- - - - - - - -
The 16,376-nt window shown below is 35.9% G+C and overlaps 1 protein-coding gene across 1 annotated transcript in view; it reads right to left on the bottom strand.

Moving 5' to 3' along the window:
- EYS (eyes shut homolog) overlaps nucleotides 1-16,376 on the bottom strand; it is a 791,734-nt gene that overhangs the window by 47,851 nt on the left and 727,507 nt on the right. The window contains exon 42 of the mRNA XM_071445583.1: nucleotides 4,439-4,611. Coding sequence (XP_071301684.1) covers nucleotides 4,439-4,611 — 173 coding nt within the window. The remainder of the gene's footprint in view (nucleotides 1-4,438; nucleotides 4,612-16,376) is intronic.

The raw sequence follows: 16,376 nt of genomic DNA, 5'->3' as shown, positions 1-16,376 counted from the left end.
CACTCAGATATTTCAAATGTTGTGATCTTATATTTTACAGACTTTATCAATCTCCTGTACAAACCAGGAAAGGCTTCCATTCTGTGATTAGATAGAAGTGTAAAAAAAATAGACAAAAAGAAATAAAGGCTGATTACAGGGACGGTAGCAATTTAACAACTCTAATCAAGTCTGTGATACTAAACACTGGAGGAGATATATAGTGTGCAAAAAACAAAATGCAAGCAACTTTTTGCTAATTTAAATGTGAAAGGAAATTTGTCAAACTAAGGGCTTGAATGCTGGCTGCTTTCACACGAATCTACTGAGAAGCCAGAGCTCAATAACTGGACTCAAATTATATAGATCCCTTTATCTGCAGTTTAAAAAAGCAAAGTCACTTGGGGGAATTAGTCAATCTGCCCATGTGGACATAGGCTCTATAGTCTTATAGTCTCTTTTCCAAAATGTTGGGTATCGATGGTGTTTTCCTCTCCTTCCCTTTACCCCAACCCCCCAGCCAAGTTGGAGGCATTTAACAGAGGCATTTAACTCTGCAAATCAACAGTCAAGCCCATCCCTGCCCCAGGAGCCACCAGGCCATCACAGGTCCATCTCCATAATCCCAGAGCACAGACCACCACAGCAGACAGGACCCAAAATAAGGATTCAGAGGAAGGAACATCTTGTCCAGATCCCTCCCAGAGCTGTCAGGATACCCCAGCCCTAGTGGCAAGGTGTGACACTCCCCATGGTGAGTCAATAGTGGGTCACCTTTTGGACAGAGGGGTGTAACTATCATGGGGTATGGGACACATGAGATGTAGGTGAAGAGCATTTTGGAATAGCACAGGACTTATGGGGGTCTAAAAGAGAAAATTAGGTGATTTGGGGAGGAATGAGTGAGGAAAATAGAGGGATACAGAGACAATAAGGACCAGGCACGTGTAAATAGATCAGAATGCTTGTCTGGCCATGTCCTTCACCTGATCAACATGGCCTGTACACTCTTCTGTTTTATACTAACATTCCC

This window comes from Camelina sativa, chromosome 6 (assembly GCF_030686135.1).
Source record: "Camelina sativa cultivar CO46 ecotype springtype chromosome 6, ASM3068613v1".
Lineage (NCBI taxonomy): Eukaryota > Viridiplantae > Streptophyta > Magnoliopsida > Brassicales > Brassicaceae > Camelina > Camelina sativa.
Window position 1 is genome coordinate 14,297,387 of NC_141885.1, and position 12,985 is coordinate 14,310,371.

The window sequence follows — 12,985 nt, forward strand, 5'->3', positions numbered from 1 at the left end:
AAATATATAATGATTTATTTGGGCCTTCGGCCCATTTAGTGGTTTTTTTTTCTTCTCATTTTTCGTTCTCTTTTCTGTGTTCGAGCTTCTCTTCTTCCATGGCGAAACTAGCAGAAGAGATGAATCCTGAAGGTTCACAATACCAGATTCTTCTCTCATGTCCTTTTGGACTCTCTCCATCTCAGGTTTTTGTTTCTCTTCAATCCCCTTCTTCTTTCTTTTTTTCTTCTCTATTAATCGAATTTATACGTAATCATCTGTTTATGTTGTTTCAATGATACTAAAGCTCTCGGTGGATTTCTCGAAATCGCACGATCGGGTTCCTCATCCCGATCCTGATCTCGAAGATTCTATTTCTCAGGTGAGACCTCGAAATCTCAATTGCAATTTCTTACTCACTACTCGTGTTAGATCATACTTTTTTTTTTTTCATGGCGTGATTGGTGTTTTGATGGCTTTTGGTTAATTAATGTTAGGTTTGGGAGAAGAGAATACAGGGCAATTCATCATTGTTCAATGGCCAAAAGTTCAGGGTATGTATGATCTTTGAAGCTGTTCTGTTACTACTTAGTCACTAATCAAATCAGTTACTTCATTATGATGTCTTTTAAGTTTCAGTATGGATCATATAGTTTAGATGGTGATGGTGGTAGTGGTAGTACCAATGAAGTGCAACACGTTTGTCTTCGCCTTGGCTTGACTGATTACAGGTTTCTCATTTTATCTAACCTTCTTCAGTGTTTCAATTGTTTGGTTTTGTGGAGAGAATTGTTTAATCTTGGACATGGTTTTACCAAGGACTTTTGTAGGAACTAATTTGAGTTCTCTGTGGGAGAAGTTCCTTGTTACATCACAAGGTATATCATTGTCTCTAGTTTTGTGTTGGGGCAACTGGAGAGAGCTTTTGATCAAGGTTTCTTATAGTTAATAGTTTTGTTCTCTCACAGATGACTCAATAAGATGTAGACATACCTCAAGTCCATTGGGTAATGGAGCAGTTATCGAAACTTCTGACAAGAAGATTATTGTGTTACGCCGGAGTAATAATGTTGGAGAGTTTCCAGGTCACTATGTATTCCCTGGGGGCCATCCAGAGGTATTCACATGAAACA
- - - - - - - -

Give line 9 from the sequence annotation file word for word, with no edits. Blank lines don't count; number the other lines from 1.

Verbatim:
Window position 1 is genome coordinate 14,297,387 of NC_141885.1, and position 12,985 is coordinate 14,310,371.